The strategy will be officially launched at an ASA conference in Manchester, entitled The Future of Ad Regulation.
ASA explains the highlights of its strategy:
We will prioritise the protection of vulnerable people and appropriately limiting children and young people's exposure to age-restricted ads in sectors like food, gambling and alcohol We will listen in new ways, including research, data-driven
intelligence gathering and machine learning 203 our own or that of others - to find out which other advertising-related issues are the most important to tackle We will develop our thought-leadership in online ad regulation, including on
advertising content and targeting issues relating to areas like voice, facial recognition, machine-generated personalised content and biometrics We will explore lighter-touch ways for people to flag concerns We will explore whether our
decision-making processes and governance always allow us to act nimbly, in line with people's expectations of regulating an increasingly online advertising world We will explore new technological solutions, including machine learning, to improve
Online trends are reflected in the balance of our workload - 88% of the 7,099 ads amended or withdrawn in 2017 following our action were online ads, either in whole or in part. Meanwhile, two-thirds of the 19,000 cases we resolved last year were
about online ads.
Our guiding principle is that people should benefit from the same level of protection against irresponsible online ads as they do offline. The ad rules apply just as strongly online as they do to ads in more traditional media.
Our recent rebalancing towards more proactive regulation has had a positive impact, evidenced by steep rises in the number of ads withdrawn or changed (7,009 last year, up 47% on 2016) and the number of pieces of advice and training delivered to
businesses (on course to exceed 400,000 this year). This emphasis on proactive regulation -- intervening before people need to complain about problematic ads -- will continue under the new strategy.
The launch event - The Future of Ad Regulation conference - will take place at Manchester Central Convention Complex on 1 November. Speakers will include Professor Tanya Byron, Reg Bailey, BBC Breakfast's Tina Daheley, Marketing Week's Russell
Parsons, ASA Chief Executive Guy Parker and ASA Chairman David Currie.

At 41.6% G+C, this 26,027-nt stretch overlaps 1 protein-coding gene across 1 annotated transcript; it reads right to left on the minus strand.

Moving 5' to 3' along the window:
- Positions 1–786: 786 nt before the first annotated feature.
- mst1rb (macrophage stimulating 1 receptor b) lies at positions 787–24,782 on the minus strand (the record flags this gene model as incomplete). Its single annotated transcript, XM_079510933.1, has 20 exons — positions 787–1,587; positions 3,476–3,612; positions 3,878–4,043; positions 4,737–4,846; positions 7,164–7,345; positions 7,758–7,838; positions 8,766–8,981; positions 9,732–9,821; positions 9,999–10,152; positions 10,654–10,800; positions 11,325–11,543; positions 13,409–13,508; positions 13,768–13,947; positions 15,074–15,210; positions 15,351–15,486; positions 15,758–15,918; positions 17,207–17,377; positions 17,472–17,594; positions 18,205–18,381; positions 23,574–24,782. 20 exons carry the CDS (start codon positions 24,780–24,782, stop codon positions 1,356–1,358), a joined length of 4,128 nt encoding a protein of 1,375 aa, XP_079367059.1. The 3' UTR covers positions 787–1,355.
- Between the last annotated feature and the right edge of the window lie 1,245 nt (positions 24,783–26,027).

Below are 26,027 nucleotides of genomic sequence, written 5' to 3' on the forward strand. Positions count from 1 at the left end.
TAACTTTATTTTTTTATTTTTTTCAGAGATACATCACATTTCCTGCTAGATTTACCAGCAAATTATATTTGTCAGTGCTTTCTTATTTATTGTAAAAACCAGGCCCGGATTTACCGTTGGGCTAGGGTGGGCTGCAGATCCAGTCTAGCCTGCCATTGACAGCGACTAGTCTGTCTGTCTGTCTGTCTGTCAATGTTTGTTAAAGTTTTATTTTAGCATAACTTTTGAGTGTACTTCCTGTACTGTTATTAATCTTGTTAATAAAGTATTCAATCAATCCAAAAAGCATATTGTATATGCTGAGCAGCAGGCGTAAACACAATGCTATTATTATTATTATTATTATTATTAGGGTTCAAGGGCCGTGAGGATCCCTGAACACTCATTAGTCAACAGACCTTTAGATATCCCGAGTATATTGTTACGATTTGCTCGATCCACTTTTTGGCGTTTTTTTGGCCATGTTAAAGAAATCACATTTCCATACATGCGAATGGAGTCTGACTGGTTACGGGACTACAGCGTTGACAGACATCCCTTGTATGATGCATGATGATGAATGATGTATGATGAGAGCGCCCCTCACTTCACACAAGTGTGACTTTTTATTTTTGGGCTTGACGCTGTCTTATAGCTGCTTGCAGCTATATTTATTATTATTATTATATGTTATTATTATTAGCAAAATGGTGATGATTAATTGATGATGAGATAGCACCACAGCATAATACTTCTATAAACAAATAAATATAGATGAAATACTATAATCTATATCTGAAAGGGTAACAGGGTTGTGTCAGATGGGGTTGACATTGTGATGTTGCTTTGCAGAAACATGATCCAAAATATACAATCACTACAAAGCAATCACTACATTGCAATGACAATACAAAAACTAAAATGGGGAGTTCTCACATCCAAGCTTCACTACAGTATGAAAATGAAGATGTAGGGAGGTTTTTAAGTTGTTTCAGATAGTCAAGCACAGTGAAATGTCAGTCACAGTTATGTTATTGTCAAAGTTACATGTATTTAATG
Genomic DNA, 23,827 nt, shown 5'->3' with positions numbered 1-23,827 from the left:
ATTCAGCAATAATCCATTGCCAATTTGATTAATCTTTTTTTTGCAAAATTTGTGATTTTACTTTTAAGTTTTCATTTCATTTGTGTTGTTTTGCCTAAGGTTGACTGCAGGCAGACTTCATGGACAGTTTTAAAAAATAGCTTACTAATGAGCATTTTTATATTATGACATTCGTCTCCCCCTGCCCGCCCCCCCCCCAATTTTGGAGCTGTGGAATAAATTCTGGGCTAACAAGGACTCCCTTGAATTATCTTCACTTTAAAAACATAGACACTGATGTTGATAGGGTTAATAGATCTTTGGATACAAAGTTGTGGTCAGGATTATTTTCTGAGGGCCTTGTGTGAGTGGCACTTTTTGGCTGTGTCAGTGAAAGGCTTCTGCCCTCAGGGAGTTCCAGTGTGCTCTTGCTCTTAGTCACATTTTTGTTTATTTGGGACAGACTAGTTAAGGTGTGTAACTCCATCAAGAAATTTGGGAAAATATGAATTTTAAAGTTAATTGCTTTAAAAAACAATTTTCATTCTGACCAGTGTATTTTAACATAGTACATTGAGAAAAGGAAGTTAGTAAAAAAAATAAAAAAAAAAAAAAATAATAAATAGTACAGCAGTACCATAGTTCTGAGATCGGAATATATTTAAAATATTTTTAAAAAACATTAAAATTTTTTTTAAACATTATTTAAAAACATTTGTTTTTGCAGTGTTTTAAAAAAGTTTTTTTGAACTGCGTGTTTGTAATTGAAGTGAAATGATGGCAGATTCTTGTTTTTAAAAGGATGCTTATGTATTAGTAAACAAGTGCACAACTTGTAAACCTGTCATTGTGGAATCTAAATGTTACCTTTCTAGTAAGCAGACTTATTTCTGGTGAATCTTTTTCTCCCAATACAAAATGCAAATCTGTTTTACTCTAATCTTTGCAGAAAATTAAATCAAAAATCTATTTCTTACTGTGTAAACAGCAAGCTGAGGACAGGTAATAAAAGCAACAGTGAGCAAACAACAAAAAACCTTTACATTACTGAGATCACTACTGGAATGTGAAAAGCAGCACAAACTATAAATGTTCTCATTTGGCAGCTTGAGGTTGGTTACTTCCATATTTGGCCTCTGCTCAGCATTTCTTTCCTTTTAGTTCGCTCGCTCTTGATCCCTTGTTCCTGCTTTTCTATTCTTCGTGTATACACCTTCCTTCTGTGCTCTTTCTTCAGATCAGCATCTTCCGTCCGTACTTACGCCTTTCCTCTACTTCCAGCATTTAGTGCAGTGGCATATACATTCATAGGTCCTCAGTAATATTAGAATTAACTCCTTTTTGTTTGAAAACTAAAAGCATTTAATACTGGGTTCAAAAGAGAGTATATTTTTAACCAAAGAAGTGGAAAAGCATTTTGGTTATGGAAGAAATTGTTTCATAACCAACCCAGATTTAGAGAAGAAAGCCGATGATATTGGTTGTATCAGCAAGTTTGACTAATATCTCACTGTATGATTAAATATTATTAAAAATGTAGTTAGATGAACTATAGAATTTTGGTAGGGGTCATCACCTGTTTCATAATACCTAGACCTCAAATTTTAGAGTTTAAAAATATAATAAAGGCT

Online ASA Chief Executive, Guy Parker said:
We're a much more proactive regulator as a result of the work we've done in the last five years. In the next five, we want to have even more impact regulating online advertising. Online is already well over half of our regulation, but we've more
work to do to take further steps towards our ambition of making every UK ad a responsible ad.
Lord Currie, Chairman of the ASA said:
The new strategy will ensure that protecting consumers remains at the heart of what we do but that our system is also fit for purpose when regulating newer forms of advertising. This also means harnessing new technology to improve our ways of
working in identifying problem ads.
Anti-alcohol campaigners from the Centre for Alcohol and Tobacco Studies has urged the Advertising Standards Agency and Ofcom to ban all alcohol imagery before the 9pm time slot, claiming it has harmful effects on young people. The campaigners
also complain about breaks in Coronation Street, which sometimes feature alcoholic drinks.
The group claims that alcoholic imagery on the TV shows and advertisements correlates directly with the number of viewers over 15 years old who drink alcohol. According to Alexander Barker: '
There is strong evidence that viewing alcohol advertising or imagery has an uptake on subsequent alcohol use in young people.
The Nottingham University-based group analyzed 611 shows and 1,140 advertisement breaks between 6pm and 10pm and say that approximately half of the content broadcast featured alcoholic imagery.